Allow Egypt/Tunisia Solidarity Rally Planned for 14 February

Feb 9, 20110 comments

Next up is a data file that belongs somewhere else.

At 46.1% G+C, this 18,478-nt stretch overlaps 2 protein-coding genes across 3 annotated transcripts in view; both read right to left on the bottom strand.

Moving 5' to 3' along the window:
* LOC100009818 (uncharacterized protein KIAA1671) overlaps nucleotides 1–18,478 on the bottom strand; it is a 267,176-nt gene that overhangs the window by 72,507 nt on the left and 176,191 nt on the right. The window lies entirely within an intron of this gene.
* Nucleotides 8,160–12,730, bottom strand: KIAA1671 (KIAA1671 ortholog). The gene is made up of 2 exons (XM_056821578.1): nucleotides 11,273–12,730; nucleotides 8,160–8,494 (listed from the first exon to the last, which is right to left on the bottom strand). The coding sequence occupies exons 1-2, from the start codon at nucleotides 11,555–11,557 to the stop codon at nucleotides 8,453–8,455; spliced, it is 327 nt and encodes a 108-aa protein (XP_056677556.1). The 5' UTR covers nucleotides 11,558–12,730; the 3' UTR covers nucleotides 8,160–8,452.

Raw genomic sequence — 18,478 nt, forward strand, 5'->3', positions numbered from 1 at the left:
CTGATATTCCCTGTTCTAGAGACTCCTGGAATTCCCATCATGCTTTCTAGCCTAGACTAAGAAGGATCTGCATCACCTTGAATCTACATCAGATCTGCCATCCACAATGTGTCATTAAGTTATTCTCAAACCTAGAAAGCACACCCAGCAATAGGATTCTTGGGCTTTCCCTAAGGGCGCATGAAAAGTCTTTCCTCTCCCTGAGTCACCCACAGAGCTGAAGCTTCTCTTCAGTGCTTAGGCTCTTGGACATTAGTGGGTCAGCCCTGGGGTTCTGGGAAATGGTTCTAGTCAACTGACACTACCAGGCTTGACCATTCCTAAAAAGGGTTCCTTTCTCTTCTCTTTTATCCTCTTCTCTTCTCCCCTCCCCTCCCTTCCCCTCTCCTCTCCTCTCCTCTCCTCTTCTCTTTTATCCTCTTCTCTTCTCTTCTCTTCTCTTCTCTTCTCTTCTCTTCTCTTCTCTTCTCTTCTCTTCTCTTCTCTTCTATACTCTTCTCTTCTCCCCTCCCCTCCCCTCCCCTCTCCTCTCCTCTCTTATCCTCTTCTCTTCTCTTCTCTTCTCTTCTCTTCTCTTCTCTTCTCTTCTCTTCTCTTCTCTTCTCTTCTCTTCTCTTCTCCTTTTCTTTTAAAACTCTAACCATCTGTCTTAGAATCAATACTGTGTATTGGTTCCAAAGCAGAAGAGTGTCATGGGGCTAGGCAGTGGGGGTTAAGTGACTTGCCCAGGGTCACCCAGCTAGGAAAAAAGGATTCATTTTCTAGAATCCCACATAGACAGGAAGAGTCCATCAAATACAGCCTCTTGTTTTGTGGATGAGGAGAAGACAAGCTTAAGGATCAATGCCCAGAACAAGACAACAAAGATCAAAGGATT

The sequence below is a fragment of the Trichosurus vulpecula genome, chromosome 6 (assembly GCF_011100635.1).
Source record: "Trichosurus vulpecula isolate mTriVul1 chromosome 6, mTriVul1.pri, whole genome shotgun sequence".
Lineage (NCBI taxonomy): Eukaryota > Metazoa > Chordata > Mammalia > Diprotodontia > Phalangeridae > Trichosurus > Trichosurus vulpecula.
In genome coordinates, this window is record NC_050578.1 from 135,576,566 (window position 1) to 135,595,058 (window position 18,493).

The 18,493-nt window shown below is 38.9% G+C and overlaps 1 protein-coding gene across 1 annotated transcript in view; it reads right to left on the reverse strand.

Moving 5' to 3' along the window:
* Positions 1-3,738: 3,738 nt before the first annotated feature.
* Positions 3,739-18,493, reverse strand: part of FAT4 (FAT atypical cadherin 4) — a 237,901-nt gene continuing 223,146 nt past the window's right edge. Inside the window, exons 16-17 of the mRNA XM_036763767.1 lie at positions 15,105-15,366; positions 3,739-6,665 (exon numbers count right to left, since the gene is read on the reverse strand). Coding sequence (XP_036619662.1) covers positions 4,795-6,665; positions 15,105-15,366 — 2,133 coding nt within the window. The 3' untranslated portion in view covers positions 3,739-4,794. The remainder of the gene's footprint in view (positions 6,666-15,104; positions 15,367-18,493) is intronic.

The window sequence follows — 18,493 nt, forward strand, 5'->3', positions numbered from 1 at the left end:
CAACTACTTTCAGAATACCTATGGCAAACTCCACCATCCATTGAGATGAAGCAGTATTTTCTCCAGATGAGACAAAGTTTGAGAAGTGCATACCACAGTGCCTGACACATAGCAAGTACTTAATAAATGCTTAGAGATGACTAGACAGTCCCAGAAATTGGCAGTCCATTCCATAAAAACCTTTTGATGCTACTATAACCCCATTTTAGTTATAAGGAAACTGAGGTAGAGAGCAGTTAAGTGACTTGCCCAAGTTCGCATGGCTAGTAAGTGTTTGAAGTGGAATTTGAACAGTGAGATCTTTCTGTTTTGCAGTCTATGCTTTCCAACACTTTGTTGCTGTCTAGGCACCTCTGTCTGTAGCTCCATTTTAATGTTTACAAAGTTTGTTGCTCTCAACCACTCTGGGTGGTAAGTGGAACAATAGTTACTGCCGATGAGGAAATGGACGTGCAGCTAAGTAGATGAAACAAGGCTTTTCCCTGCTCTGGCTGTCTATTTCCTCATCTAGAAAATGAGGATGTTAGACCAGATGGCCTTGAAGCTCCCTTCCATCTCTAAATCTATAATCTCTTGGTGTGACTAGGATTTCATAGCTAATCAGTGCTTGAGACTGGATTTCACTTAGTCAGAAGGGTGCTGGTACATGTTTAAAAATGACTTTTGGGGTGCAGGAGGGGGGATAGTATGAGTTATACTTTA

Iran’s Leader should “practice what he preaches” Campaign concerned about detained Egyptian human rights defenders (8 February 2011) The Iranian Interior Ministry is obligated to issue a permit for a planned rally in support of pro-democracy demonstrators in Egypt and Tunisia, consistent with Iran’s international commitments to respect the freedom of assembly and Article 27 of the Iranian Constitution, the International Campaign for Human Rights in Iran said today. The Campaign also expressed grave concern for detained Egyptian human rights defenders and called for their immediate release. “If Iran’s leaders truly embrace calls for freedom and democracy in Egypt and Tunisia, they will allow Iranian citizens to express solidarity with their brothers and sisters in those countries,” stated Hadi Ghaemi, the Campaign’s spokesperson. On 4 February 2011, at Tehran University, Supreme Leader Ayatollah Khamenei characterized the popular uprising in Egypt as an “Islamic awakening,” and likened the demonstrations in Egypt and Tunisia to the 1979 Islamic Revolution in Iran. Khamenei derided Egyptian President Hosni Mubarak and ousted Tunisian President Zine El Abidine Ben Ali as opponents of freedom. Iranian Foreign Minister Ali Akbar Salehi associated himself with the protests in Egypt as well, stating on the Foreign Ministry’s website that “we are going along with the freedom seekers of the world.” “If this request to exercise human rights is rejected, it will show that the current government of Iran is not only repressive and akin to those of Mubarak and Ben Ali, but deeply hypocritical as well,” Ghaemi added. “Ayatollah Khamenei should thus practice what he preaches.” Opposition leaders Mir Hossein Moussavi and Mehdi Karroubi made public a letter they addressed to the Interior Ministry on 5 February 2011, in which they stated: “In order to show solidarity with the popular movements in the region and specifically the freedom-seeking movement embarked on by Tunisian and Egyptian people against their autocratic governments we hereby request a permit to call for a rally –- as Article 27 of the constitution authorizes – on Monday, Feb 14, 2011, at 3 p.m. from Imam Hossein to Azadi Square (in Tehran).” While Egyptian Foreign Minister Ahmed Aboul Gheit on 5 February accused Ayatollah Khamenei of “distracting the Iranian people’s attention by hiding behind what is happening in Egypt,” the Campaign stated that Egypt and Iran are obligated to respect their international human rights commitments. The Campaign expressed concern about violence against Egyptian demonstrators, leading to many injuries and deaths, and violations of the rights of Egyptian and international human rights activists and journalists who have been arbitrarily detained since the onset of demonstrations, some of whom remain in custody. On 3 February, military police detained 35 activists and journalists at the Hisham Mubarak Law Center. While they have since been released, a number of others arrested during protests have not. “Egyptian authorities have made many of the same mistakes Iranian officials made when they were faced with widespread demonstrations for human rights in 2009, including using excessive force and attacking civil society,” Ghaemi said. “Both governments should concern themselves with protecting the rights of their own citizens in accordance with universal human rights principles,” he said. The Campaign called on the Iranian government to end its police state siege of public spaces that has deprived Iranians of their right to freely assemble.